The Latest: Leaving His Empire Behind
When the first group of BFA candidates enters University of Southern California’s Glorya Kaufman School of Dance in the fall of 2015, the curriculum and studios will be brand-new. So will professor William Forsythe, who announced this spring that he would be leaving The Forsythe Company in the hands of former Ballet Frankfurt dancer Jacopo Godani to join the program’s dance faculty. “Mentorship is already part of what I do,” he said in a USC press release. “This appointment is just a little bit more formalized.”
Forsythe was interested in USC because of the school’s plans for collaboration and research. Director and vice dean Jodie Gates says the interdisciplinary curriculum will reach beyond diverse dance techniques by integrating studies in technology. “The virtual world is upon us,” she says. “We are interested in helping dancers develop new art forms, such as choreography for animation and gaming.” In addition to teaching composition and improvisation, Forsythe will mentor the USC International Artist Fellows, a program for emerging artists, and serve as artistic advisor to the Choreographic Institute, the research arm of the dance program.
Through e-mail, Forsythe said he will neither be living in California nor Germany full-time, alluding to a nomadic lifestyle. But he recognizes that the timing of the school’s opening in a burgeoning dance city couldn’t be more compelling. “There is a push in Los Angeles to make the dance community more interesting, all the time, and in any capacity,” he said. “In other very established artistic communities like Paris or London there are a few important individuals, but you don’t have the same kind of drive.”
From top: The Forsythe Company in Study #3; William Forsythe. Photos by Dominik Mentzos, Courtesy Sadler’s Wells and Forsythe Company.
What do Percy Jackson, Princess Diana and Tina Turner have in common? They're all characters on Broadway this season. Throw in Michelle Dorrance's choreographic debut, Henry VIII's six diva-licious wives and the 1990s angst of Alanis Morissette, and the 2019–20 season is shaping up to be an exciting mix of past-meets-pop-culture-present.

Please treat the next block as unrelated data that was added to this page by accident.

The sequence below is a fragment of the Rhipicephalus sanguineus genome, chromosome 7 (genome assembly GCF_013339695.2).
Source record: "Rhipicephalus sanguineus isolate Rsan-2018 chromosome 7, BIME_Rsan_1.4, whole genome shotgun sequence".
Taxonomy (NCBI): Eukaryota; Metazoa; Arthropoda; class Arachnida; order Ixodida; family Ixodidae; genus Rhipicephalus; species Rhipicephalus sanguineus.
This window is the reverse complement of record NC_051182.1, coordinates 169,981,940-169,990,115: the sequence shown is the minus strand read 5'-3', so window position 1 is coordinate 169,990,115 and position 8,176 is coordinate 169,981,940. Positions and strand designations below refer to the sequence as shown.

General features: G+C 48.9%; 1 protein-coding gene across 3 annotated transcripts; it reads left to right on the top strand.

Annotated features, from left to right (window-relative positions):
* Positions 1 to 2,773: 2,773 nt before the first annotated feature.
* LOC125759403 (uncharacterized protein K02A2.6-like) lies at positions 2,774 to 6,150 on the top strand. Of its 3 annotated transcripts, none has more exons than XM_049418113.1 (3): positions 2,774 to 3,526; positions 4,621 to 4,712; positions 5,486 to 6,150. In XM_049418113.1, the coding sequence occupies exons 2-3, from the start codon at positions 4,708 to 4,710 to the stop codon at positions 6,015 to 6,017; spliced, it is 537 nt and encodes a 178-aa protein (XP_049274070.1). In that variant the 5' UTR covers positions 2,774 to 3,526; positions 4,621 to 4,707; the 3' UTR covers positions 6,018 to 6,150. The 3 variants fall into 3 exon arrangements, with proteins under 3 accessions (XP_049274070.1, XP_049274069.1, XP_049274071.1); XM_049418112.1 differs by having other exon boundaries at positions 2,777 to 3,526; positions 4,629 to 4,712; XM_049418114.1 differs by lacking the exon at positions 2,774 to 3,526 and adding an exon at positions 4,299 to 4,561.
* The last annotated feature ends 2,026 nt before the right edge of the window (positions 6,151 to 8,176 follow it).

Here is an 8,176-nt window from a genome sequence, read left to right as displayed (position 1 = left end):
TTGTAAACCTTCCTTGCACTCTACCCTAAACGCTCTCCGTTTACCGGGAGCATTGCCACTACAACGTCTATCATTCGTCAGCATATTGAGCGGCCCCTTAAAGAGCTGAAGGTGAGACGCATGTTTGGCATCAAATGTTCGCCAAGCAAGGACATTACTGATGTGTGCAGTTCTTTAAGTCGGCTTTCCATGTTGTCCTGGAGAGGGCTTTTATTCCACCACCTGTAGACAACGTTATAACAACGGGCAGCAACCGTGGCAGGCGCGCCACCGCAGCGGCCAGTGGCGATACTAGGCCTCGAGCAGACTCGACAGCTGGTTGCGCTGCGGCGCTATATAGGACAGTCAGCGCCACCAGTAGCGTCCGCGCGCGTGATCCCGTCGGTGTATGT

Here's a look at the musicals hitting Broadway in the coming months. We're biding our time until opening night!
If you think becoming a trainee or apprentice is the only path to gaining experience in a dance company environment, think again.
The University of Arizona, located in the heart of Tucson, acclimates dancers to the pace and rigor of company life while offering all the academic opportunities of a globally-ranked university. If you're looking to get a head-start on your professional dance career—or to just have a college experience that balances company-level training and repertory with rigorous academics—the University of Arizona's undergraduate and graduate programs have myriad opportunites to offer:
Yes, we realize it's only August. But we can't help but to already be musing about all the incredible dance happenings of 2019.
We're getting ready for our annual Readers' Choice feature, and we want to hear from you about the shows you can't stop thinking about, the dance videos that blew your mind and the artists you discovered this year who everyone should know about.
Ah, stretching. It seems so simple, and is yet so complicated.
For example: You don't want to overstretch, but you're not going to see results if you don't stretch enough. You want to focus on areas where you're tight, but you also can't neglect other areas or else you'll be imbalanced. You were taught to hold static stretches growing up, but now everyone is telling you never to hold a stretch longer than a few seconds?
Considering how important stretching correctly is for dancers, it's easy to get confused or overwhelmed. So we came up with 10 common stretching scenarios, and gave you the expert low-down.